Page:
3. “We’ve gotta be done with this scene in 5 minutes!”  (worst done while charging onto set in the midst of a very difficult scene)

If you’re thinking this and feel absolutely compelled to say it, STOP. Take a deep breath. Go for a short walk while you  consider a couple of things: what kind of a jam are you really in? In other words, how serious is this situation? Now, ask yourself, “What’s the best possible outcome, both for the moment and for the long term?” It is probably not as bad as you think it is. We tend to get so wrapped up in the drama – not only in front of the camera but often behind it as well, that we can’t make rational decisions. And by the way, in 33 years of doing this, I’ve never seen a producer say that line and have it work. No one ever says, “Okay!” and moves on to the next scene. But if you try and understand why it never works I think you might find a better way to move that set along.

First, know that there isn’t a Director, Actor, DP or Assistant Director that willingly gets stuck in a quagmire of a scene. No one is starting the day saying, “Let’s spend 7 or 8 hours on that little 2/8th page scene.” Struggling with your work, especially in front of an entire crew, is no fun. It’s not unlike forgetting your lines take after take or screwing up a lighting cue over and over. It sucks. Everyone knows how much it costs or at least they know it costs a lot more than they can afford. Plus it’s demonized as unprofessional. Add to that the fact that crews are generally tired and they want to move through the work as fast as possible. Knowing all this should help you to understand that no one is trying to ruin your life or your career or even your precious budget. Alright, so we’ve established that this situation isn’t about you personally and that panicking never works. Now what?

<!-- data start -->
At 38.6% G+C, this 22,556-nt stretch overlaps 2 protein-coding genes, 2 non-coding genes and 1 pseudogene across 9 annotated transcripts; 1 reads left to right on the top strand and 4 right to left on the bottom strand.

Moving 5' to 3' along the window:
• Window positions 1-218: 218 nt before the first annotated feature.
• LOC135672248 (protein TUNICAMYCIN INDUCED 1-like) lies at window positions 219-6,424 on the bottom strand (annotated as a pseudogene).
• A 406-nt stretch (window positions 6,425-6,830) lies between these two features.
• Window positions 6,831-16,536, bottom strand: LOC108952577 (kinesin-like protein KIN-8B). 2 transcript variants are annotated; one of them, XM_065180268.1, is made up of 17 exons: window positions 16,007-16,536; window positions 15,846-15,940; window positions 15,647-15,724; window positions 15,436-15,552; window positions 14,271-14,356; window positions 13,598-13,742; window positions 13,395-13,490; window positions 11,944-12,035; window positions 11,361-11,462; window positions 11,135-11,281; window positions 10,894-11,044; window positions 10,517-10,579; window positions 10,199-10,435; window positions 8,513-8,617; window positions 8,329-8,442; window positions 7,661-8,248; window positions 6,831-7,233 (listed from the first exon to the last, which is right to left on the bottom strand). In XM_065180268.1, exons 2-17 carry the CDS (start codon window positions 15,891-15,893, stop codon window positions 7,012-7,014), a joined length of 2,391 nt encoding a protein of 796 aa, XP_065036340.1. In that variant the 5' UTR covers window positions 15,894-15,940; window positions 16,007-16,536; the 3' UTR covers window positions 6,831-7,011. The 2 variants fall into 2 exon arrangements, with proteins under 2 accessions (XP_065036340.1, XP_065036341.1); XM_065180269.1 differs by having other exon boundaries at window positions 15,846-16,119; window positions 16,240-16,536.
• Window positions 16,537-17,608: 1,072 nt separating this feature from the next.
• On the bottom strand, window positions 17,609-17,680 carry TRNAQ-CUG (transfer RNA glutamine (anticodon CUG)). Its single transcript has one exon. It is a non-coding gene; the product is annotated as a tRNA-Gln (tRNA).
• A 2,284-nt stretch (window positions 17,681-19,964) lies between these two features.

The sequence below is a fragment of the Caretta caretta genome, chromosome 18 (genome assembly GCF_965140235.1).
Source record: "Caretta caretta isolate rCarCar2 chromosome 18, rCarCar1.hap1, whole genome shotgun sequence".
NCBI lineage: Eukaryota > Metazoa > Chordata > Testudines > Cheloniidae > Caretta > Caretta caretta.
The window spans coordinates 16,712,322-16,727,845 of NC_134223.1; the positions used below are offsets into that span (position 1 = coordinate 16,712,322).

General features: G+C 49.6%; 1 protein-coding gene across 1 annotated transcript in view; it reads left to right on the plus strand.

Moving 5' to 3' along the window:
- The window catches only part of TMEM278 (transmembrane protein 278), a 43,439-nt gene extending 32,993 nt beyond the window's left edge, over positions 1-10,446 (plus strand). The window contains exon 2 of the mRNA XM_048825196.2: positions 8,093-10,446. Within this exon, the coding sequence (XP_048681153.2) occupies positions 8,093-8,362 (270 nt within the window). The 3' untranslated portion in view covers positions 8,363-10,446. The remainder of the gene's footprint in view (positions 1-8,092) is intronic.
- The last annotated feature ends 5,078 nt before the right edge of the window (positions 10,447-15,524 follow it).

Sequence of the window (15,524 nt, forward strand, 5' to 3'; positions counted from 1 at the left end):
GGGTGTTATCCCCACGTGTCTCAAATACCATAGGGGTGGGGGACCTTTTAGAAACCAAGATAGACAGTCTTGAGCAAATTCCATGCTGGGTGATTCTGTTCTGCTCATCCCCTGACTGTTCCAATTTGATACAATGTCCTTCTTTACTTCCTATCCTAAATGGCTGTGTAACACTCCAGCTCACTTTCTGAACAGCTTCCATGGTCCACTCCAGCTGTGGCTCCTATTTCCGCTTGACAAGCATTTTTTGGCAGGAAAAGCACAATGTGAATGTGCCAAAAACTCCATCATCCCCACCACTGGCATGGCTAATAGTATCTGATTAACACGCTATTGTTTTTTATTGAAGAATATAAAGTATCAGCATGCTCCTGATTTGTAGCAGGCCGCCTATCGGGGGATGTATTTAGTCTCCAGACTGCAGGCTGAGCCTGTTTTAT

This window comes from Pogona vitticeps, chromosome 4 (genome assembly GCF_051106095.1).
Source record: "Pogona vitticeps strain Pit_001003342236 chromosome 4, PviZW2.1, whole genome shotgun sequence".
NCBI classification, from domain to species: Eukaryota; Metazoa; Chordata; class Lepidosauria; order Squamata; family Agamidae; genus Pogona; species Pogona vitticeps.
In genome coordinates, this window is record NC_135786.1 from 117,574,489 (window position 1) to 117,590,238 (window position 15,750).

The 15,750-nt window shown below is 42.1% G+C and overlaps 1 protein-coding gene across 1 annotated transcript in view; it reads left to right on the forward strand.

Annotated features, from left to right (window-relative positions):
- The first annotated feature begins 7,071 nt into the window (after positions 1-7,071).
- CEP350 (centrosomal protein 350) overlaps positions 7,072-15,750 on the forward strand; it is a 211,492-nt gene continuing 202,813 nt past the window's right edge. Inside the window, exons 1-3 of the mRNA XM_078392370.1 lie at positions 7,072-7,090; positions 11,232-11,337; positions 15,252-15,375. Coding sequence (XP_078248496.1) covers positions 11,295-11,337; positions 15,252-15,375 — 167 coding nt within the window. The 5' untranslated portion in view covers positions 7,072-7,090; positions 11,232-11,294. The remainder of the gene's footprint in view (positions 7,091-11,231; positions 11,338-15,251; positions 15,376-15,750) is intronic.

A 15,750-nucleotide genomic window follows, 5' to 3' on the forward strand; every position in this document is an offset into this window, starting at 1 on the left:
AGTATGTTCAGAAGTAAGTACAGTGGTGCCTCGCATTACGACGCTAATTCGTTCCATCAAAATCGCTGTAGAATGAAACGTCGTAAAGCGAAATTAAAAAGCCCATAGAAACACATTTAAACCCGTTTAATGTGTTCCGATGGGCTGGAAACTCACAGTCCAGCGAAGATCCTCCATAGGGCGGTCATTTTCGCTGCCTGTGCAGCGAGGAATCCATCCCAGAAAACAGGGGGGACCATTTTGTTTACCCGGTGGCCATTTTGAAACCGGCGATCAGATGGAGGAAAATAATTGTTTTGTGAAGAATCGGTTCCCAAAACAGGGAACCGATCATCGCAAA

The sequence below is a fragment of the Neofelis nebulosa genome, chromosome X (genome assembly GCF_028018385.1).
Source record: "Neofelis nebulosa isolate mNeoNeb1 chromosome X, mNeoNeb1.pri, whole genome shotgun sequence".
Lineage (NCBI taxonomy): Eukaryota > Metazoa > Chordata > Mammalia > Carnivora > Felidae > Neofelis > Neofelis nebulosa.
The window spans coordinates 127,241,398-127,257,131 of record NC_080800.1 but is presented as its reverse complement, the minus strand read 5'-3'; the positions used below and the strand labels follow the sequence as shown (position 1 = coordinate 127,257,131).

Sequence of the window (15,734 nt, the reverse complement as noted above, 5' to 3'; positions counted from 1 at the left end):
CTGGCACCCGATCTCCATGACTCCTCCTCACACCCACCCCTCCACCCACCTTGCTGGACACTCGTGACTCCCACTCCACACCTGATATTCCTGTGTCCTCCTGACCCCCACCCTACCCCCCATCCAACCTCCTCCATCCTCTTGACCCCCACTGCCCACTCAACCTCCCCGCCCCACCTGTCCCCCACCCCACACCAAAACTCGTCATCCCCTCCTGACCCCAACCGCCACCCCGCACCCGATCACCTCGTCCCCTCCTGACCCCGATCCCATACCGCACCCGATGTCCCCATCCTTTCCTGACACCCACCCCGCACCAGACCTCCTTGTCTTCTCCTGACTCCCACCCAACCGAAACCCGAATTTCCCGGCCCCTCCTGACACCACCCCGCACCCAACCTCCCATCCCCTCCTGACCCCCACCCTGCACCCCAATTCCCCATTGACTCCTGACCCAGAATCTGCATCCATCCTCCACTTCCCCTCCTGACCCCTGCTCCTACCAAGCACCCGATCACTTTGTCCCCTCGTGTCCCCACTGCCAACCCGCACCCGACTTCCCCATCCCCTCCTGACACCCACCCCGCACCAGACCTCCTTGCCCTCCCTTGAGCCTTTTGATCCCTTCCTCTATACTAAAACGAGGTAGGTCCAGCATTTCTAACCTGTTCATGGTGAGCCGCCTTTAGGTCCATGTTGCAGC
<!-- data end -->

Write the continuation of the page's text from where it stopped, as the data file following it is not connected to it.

Solving any problem requires that you have some knowledge and information at your disposal. Don’t wait until you need to “finish in five minutes.” When things start to slow down you should find your way to the camera and observe. That way, if things continue to slog along, you can make an informed judgment and offer the best advice. By the way, this is why I don’ spend all day sitting by the monitor and involve myself in every discussion about the shooting – that makes you part of the problem. Spending time away from camera not only lets you do other facets of your job but allows you to provide those “fresh eyes” at key moments.